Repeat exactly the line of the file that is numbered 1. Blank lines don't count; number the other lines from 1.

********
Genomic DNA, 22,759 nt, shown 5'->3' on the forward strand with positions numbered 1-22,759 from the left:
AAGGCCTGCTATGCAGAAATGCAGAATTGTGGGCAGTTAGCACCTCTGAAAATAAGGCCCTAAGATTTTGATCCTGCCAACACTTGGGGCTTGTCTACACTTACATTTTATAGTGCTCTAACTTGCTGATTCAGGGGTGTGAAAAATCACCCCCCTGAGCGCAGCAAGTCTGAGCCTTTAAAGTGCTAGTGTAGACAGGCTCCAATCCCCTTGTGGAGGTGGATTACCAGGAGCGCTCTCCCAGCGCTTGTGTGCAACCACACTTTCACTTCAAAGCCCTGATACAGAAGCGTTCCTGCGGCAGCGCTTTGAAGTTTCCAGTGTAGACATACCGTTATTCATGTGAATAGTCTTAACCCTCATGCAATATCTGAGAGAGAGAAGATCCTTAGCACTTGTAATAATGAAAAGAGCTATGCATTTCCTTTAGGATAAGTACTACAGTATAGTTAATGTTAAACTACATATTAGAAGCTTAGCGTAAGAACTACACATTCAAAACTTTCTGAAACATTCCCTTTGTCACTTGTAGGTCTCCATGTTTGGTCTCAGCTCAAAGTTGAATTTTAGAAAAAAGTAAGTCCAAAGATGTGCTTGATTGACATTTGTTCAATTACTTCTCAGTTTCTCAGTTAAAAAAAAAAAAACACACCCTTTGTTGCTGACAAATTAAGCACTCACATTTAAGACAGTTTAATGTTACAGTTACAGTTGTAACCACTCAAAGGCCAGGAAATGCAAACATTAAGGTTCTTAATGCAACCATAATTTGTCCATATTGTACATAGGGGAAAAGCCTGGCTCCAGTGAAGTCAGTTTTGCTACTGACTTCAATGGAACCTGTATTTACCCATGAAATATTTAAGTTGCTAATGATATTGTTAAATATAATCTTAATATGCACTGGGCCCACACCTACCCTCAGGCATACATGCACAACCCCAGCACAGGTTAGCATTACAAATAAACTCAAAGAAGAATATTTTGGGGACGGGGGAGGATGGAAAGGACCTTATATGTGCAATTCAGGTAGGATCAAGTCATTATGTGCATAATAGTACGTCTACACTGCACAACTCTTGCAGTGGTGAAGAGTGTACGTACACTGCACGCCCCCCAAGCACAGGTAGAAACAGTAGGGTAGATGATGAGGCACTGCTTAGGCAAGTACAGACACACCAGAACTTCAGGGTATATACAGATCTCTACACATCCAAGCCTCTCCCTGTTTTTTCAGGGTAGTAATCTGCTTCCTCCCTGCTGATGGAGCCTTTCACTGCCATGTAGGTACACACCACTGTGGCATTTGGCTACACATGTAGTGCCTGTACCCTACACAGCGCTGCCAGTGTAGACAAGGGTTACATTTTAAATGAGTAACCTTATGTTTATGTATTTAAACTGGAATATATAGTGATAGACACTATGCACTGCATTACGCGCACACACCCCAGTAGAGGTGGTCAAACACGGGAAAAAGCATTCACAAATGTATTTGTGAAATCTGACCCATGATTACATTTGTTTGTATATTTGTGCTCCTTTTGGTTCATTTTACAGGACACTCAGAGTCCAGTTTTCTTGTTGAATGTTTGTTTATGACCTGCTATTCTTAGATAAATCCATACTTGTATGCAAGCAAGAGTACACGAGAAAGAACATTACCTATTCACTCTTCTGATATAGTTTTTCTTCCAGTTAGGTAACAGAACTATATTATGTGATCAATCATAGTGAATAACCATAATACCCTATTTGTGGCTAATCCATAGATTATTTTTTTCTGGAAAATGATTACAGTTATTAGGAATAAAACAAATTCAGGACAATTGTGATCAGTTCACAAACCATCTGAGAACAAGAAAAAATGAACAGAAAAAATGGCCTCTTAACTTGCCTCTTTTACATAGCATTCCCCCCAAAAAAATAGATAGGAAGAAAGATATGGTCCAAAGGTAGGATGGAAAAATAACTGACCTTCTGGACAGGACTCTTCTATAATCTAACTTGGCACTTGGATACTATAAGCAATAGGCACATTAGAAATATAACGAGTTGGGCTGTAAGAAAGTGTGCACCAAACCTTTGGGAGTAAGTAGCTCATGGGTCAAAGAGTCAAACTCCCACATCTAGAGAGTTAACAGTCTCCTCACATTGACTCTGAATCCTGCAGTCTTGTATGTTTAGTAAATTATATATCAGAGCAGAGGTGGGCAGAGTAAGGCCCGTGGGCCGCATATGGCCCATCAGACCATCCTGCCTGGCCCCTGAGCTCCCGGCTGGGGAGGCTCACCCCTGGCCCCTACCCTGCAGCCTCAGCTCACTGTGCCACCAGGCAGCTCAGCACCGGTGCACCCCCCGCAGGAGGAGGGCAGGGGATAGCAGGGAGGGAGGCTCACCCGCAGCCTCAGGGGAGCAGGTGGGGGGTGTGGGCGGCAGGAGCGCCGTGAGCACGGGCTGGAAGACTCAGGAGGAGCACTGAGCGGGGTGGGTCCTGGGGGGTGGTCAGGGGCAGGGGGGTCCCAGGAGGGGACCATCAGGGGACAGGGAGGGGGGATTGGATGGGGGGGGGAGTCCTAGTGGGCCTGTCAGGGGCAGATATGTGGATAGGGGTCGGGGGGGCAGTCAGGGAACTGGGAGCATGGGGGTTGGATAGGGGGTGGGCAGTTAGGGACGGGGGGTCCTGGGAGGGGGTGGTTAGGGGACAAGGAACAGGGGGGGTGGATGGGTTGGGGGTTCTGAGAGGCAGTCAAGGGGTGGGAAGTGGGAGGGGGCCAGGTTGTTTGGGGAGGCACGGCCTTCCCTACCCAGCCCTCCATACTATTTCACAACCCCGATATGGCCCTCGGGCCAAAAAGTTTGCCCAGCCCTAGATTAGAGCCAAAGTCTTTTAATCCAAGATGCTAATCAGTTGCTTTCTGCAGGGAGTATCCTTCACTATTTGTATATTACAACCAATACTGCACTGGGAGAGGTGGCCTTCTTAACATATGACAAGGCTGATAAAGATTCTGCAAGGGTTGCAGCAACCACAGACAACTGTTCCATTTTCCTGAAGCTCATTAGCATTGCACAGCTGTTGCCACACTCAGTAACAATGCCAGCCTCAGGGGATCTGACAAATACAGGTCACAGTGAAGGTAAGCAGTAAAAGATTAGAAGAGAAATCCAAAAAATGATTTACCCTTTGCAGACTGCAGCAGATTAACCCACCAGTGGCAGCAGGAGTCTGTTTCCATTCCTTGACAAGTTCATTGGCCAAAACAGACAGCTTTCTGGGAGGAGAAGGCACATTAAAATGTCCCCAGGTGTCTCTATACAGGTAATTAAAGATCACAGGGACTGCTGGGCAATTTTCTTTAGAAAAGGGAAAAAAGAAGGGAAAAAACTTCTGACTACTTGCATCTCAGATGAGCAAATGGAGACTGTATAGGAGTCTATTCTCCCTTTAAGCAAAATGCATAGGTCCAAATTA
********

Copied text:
Genomic DNA, 22,759 nt, shown 5'->3' on the forward strand with positions numbered 1-22,759 from the left: